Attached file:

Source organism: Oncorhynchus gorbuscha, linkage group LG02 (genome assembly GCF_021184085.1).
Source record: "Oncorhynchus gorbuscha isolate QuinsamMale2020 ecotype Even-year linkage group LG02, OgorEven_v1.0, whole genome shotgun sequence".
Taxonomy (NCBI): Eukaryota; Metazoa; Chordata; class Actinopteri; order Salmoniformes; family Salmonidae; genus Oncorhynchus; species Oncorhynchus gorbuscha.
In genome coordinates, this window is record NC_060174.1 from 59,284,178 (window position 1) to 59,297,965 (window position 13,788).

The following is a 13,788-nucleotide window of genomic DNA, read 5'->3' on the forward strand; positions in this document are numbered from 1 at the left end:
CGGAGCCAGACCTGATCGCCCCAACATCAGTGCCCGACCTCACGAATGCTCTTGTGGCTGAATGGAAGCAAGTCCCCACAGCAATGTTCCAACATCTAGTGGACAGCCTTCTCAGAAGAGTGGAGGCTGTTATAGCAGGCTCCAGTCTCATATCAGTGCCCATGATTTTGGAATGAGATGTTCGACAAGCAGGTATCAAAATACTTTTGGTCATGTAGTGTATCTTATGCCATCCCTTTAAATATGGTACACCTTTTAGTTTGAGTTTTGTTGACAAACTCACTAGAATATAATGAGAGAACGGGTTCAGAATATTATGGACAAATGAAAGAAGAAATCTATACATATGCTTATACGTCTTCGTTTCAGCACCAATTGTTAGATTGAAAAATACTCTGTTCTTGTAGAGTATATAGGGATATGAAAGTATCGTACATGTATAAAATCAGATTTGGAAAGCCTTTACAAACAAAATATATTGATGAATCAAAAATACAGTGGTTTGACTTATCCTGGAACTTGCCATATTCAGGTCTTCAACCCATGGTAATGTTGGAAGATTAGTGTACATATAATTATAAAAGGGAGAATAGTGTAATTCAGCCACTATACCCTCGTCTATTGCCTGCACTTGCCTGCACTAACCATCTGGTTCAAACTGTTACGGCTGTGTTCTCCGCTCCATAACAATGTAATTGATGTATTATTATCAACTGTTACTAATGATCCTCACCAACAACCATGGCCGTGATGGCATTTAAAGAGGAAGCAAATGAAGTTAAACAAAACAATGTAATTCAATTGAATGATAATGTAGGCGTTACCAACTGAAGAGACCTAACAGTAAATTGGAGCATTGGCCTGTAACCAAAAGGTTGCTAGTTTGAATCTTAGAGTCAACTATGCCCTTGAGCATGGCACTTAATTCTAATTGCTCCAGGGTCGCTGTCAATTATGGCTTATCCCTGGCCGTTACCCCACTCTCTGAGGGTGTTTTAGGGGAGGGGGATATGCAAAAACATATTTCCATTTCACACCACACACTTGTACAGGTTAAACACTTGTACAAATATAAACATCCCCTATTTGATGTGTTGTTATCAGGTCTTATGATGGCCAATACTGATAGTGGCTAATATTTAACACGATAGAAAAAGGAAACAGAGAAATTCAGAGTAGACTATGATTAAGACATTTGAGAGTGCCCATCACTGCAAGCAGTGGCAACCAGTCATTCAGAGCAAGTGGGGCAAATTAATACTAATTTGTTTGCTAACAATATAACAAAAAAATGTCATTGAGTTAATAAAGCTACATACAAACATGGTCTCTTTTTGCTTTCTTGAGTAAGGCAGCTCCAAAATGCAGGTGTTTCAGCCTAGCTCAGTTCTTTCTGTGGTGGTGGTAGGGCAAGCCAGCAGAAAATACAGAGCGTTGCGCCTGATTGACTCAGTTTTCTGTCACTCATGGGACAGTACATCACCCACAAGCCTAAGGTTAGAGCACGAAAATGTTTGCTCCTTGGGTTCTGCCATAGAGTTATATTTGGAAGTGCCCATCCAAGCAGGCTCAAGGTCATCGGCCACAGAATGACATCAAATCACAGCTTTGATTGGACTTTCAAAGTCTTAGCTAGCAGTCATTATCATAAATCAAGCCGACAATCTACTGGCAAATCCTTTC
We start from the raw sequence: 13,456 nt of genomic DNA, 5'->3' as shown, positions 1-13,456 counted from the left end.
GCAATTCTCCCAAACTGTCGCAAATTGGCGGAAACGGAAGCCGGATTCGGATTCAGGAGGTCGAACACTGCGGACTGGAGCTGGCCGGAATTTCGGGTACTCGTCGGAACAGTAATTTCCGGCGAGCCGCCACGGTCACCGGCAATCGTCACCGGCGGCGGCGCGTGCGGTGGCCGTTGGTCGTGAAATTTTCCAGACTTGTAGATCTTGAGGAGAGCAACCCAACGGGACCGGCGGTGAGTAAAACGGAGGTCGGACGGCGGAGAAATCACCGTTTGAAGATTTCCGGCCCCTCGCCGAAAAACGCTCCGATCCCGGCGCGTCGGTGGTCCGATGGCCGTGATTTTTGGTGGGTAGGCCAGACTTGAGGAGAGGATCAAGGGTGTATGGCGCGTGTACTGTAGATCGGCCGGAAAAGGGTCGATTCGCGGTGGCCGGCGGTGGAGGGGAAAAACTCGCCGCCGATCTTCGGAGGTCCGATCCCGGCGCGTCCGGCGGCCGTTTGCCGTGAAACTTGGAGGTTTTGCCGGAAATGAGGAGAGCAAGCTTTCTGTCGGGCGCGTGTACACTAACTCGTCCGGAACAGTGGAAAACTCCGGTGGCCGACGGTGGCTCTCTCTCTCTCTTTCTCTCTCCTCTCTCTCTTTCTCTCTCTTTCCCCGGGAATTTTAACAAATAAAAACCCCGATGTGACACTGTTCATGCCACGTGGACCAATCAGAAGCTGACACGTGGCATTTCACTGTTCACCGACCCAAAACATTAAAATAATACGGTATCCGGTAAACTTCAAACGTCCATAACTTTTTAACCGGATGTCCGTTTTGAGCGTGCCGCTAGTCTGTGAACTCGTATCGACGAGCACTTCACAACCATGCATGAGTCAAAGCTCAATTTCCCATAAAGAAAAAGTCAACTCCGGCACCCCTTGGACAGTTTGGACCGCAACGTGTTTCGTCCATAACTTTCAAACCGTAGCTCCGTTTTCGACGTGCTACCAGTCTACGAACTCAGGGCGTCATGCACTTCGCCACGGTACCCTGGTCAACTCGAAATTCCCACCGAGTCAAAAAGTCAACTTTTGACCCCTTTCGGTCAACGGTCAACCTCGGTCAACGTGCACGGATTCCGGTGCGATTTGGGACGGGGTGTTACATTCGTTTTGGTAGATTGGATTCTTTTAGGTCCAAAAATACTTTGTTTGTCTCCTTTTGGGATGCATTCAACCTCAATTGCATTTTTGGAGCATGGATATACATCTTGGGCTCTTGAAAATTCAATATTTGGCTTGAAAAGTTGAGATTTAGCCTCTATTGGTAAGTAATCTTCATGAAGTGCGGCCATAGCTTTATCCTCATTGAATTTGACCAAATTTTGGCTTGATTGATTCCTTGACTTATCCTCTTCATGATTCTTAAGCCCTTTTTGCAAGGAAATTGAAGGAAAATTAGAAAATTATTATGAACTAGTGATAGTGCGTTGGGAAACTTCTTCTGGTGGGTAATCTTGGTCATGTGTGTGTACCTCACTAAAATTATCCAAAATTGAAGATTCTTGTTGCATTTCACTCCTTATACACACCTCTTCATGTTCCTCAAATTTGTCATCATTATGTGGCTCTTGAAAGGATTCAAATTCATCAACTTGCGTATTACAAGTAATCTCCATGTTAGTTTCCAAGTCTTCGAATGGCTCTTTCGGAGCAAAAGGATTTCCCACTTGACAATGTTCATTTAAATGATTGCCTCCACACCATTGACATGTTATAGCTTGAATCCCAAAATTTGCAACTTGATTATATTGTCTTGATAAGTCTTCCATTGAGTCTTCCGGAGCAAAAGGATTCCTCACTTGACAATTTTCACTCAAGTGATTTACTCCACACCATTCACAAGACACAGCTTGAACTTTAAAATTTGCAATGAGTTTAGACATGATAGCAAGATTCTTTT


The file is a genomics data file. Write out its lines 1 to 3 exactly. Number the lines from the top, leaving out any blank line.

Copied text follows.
Source organism: Oncorhynchus gorbuscha, linkage group LG02 (genome assembly GCF_021184085.1).
Source record: "Oncorhynchus gorbuscha isolate QuinsamMale2020 ecotype Even-year linkage group LG02, OgorEven_v1.0, whole genome shotgun sequence".
Taxonomy (NCBI): Eukaryota; Metazoa; Chordata; class Actinopteri; order Salmoniformes; family Salmonidae; genus Oncorhynchus; species Oncorhynchus gorbuscha.